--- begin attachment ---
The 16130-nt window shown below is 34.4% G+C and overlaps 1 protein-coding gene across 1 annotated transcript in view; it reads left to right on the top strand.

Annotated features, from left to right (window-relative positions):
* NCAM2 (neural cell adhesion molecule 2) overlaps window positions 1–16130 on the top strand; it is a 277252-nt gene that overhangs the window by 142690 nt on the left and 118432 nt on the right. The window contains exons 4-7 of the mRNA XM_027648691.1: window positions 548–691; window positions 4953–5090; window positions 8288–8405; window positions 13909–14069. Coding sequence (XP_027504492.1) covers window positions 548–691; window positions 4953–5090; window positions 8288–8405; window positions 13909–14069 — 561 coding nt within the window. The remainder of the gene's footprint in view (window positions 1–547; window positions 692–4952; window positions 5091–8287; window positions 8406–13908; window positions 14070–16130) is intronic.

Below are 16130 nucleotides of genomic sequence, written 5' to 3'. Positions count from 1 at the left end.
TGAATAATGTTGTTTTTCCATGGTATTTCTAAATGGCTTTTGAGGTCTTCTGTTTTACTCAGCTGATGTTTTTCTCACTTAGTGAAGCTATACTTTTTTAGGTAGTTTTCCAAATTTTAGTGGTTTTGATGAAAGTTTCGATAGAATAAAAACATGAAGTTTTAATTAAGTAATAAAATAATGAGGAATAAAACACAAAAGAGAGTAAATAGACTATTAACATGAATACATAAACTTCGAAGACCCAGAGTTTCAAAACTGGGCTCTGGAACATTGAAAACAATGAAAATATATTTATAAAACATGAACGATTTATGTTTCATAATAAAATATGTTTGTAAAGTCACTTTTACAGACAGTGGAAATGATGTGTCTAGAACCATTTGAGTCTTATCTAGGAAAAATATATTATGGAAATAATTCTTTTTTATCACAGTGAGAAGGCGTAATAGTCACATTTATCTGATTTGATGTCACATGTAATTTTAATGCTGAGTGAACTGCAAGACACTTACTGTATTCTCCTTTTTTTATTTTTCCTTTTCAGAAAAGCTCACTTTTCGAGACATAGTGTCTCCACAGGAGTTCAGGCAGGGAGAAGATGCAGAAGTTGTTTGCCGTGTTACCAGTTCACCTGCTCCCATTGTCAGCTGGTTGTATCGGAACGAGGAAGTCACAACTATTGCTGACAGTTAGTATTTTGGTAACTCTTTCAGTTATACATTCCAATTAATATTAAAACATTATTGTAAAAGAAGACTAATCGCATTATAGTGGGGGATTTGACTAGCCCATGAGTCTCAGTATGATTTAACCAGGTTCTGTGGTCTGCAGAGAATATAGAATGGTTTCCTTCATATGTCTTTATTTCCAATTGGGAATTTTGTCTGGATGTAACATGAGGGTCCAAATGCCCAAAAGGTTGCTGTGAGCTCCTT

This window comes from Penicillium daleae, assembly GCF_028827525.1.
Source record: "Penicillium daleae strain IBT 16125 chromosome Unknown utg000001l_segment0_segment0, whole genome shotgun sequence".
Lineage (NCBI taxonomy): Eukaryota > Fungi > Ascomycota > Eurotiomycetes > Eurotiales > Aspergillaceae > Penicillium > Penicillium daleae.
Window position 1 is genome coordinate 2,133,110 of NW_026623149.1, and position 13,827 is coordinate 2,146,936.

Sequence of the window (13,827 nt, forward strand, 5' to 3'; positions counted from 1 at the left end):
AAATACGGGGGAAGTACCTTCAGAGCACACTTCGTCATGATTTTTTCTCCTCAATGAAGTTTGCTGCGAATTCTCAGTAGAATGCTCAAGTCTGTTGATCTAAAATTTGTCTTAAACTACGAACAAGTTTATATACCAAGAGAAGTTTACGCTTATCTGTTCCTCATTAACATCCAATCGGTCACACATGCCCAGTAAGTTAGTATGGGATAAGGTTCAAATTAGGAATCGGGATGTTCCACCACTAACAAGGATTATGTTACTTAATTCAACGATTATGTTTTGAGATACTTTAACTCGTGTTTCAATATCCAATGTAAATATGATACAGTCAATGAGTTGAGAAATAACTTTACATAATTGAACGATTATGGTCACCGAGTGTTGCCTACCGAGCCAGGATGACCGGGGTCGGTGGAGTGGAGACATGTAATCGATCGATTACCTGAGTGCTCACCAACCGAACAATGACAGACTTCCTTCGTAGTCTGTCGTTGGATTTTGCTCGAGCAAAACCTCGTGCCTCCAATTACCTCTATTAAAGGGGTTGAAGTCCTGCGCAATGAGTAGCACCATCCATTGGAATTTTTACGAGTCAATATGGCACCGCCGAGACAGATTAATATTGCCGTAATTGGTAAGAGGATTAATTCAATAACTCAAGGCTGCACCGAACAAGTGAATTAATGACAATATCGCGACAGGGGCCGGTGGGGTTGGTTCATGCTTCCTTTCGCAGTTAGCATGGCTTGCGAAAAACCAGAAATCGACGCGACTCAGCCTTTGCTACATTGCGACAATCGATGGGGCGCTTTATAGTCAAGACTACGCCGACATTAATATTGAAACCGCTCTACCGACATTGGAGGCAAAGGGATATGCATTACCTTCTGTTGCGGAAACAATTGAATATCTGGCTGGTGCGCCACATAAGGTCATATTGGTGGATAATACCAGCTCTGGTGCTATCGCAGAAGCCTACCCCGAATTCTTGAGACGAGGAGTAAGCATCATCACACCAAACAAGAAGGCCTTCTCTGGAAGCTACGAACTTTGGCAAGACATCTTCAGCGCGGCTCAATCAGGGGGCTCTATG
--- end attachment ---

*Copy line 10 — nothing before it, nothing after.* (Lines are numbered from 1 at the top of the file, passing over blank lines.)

Sequence of the window (13,827 nt, forward strand, 5' to 3'; positions counted from 1 at the left end):